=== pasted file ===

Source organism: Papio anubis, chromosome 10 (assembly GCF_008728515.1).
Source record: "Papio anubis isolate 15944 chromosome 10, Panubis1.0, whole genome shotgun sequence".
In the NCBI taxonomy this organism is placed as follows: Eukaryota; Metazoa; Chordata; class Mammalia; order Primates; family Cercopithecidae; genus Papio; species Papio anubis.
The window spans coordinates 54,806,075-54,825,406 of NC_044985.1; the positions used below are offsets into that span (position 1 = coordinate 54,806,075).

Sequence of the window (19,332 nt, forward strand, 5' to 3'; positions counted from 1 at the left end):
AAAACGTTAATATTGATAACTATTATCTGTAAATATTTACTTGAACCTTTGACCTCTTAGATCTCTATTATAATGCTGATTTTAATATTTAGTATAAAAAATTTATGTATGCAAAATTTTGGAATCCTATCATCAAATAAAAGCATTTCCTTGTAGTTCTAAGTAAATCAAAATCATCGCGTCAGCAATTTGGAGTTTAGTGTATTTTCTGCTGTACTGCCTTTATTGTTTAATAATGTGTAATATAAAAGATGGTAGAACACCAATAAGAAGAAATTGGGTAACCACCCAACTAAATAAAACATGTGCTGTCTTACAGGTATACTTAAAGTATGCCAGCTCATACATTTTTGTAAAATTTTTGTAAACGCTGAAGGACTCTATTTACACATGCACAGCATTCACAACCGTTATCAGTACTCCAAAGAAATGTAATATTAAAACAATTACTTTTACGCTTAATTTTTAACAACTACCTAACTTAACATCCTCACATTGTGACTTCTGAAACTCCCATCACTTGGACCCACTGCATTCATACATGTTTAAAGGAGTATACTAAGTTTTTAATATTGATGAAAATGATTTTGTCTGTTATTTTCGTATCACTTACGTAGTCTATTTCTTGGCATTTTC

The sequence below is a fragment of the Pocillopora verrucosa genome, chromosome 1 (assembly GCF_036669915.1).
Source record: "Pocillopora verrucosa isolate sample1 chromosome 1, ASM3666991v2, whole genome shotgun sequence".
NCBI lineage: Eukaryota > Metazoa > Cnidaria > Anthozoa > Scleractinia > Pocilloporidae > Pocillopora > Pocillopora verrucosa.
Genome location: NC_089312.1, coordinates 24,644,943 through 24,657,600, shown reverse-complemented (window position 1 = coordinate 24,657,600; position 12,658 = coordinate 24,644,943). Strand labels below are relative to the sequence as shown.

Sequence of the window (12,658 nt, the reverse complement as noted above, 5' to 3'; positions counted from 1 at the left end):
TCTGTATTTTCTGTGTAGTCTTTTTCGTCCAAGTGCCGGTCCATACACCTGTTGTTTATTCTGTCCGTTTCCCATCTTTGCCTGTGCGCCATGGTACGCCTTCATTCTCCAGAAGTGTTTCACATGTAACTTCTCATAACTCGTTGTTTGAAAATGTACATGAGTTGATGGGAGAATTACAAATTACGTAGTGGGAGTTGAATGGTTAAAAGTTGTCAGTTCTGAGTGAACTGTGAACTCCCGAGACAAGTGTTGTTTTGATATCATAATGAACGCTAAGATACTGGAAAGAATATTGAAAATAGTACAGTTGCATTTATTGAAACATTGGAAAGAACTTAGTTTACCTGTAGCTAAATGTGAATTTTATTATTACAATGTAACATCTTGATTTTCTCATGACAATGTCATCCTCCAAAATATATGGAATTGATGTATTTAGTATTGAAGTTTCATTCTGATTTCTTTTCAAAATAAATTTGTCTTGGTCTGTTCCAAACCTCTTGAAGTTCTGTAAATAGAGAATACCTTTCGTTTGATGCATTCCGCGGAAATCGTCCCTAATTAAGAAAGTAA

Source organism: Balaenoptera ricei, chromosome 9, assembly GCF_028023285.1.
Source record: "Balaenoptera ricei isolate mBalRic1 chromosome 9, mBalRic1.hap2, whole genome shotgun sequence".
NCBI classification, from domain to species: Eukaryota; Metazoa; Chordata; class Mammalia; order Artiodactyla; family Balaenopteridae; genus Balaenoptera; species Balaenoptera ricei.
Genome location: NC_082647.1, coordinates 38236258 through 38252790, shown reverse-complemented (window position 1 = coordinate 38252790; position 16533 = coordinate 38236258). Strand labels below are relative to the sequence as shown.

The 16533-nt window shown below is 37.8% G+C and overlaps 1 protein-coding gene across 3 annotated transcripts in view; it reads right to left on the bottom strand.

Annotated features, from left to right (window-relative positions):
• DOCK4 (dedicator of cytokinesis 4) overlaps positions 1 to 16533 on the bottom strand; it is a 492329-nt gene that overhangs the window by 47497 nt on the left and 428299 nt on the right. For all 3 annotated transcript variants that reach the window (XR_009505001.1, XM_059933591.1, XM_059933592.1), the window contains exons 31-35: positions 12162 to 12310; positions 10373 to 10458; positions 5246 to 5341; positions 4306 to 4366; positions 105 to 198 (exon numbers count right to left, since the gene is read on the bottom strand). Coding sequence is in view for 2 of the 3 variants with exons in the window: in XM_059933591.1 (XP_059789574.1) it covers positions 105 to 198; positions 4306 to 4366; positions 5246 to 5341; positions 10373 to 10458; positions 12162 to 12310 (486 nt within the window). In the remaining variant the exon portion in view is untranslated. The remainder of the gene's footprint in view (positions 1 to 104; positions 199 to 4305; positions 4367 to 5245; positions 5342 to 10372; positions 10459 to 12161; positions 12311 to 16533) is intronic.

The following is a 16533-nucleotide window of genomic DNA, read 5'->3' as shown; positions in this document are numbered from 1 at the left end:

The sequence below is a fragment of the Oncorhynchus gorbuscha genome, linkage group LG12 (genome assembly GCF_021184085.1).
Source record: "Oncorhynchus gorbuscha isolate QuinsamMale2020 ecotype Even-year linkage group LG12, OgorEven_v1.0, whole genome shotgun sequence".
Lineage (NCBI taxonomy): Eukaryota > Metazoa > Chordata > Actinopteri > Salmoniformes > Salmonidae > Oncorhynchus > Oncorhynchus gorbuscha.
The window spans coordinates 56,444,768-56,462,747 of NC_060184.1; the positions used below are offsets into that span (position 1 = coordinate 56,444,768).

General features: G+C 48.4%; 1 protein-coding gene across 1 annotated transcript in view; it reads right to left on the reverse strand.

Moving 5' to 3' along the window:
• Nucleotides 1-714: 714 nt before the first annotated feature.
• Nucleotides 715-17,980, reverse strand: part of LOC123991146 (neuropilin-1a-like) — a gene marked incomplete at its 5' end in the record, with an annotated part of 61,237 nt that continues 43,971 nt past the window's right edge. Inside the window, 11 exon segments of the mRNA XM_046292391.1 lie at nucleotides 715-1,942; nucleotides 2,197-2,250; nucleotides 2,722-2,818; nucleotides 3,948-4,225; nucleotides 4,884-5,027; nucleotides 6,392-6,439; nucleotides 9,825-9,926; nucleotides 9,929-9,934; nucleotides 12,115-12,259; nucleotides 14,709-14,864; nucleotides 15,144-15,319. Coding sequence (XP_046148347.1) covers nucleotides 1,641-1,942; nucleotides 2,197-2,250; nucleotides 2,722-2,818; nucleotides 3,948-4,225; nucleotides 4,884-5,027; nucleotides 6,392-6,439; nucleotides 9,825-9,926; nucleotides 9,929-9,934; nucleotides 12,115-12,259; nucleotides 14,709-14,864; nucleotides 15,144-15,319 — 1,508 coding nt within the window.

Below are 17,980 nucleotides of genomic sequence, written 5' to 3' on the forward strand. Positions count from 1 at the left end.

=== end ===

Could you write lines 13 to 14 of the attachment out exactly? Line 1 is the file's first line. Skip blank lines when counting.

Source organism: Balaenoptera ricei, chromosome 9, assembly GCF_028023285.1.
Source record: "Balaenoptera ricei isolate mBalRic1 chromosome 9, mBalRic1.hap2, whole genome shotgun sequence".